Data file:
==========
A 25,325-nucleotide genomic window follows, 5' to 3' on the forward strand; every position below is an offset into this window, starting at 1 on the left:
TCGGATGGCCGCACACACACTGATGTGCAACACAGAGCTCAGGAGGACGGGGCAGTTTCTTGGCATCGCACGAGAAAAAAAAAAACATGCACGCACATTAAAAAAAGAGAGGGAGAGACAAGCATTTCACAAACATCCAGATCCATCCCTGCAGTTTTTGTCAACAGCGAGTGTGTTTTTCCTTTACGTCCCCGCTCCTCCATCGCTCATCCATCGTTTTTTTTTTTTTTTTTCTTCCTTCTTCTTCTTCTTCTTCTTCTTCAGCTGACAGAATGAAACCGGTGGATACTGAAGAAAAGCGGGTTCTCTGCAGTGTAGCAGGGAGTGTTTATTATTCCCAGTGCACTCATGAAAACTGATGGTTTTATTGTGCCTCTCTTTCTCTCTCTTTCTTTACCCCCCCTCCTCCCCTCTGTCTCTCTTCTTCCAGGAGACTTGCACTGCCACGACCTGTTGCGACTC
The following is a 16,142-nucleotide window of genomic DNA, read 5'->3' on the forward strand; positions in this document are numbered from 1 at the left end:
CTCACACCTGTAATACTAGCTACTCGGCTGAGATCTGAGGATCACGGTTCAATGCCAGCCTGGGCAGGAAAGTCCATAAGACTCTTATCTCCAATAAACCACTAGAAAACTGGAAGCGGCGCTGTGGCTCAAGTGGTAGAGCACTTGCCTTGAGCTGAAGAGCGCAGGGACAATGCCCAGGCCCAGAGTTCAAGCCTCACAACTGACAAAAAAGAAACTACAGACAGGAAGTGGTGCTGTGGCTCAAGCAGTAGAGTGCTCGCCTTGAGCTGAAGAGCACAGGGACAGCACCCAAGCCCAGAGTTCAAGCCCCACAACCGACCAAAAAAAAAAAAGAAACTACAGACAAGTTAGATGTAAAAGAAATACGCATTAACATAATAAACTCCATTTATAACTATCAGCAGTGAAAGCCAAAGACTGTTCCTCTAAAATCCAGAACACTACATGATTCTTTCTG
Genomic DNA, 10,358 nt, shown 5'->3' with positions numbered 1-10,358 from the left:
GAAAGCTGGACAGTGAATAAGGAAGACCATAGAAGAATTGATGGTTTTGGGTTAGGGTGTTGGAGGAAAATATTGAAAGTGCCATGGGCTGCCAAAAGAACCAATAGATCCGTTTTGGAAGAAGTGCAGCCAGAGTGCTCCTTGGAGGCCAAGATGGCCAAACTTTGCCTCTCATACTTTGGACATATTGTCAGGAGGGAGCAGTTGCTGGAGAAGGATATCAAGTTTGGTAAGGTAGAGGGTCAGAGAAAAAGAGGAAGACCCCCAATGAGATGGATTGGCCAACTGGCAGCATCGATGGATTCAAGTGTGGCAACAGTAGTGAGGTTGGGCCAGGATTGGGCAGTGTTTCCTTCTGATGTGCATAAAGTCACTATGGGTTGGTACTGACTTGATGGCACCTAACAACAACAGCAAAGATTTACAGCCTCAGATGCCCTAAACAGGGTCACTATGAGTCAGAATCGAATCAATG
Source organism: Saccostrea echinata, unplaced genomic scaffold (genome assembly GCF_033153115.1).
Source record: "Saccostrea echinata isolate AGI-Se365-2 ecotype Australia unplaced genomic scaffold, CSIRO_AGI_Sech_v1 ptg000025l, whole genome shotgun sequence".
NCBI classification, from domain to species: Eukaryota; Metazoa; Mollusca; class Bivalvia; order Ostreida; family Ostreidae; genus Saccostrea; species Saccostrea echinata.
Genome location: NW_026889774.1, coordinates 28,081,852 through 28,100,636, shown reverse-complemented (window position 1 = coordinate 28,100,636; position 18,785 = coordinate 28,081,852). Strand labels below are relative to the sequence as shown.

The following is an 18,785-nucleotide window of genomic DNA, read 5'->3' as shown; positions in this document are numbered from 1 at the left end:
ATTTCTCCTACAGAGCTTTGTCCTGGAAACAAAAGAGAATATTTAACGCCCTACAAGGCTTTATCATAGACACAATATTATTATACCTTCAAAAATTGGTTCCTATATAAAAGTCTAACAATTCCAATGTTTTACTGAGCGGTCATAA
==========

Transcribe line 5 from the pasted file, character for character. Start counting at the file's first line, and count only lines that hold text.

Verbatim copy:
Genomic DNA, 10,358 nt, shown 5'->3' with positions numbered 1-10,358 from the left: